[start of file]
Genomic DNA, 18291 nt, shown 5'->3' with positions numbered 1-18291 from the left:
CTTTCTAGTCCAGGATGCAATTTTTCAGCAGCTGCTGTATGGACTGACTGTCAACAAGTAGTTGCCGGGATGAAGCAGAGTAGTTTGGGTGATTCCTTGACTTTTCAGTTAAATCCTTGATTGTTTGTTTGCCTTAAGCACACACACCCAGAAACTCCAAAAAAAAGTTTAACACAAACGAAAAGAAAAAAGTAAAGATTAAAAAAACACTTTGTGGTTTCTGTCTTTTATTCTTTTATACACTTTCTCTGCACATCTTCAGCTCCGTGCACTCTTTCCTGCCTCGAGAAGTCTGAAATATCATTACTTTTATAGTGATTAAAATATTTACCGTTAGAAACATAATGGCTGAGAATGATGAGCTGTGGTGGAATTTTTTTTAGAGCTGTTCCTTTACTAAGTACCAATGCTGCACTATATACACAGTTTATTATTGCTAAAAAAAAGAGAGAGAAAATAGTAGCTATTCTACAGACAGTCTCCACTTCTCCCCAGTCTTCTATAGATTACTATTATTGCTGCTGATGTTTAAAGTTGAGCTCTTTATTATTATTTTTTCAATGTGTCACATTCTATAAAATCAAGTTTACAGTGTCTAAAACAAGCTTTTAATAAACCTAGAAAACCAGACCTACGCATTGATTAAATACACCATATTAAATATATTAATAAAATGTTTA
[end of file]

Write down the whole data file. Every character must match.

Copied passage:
Genomic DNA, 18291 nt, shown 5'->3' with positions numbered 1-18291 from the left:
CTTTCTAGTCCAGGATGCAATTTTTCAGCAGCTGCTGTATGGACTGACTGTCAACAAGTAGTTGCCGGGATGAAGCAGAGTAGTTTGGGTGATTCCTTGACTTTTCAGTTAAATCCTTGATTGTTTGTTTGCCTTAAGCACACACACCCAGAAACTCCAAAAAAAAGTTTAACACAAACGAAAAGAAAAAAGTAAAGATTAAAAAAACACTTTGTGGTTTCTGTCTTTTATTCTTTTATACACTTTCTCTGCACATCTTCAGCTCCGTGCACTCTTTCCTGCCTCGAGAAGTCTGAAATATCATTACTTTTATAGTGATTAAAATATTTACCGTTAGAAACATAATGGCTGAGAATGATGAGCTGTGGTGGAATTTTTTTTAGAGCTGTTCCTTTACTAAGTACCAATGCTGCACTATATACACAGTTTATTATTGCTAAAAAAAAGAGAGAGAAAATAGTAGCTATTCTACAGACAGTCTCCACTTCTCCCCAGTCTTCTATAGATTACTATTATTGCTGCTGATGTTTAAAGTTGAGCTCTTTATTATTATTTTTTCAATGTGTCACATTCTATAAAATCAAGTTTACAGTGTCTAAAACAAGCTTTTAATAAACCTAGAAAACCAGACCTACGCATTGATTAAATACACCATATTAAATATATTAATAAAATGTTTA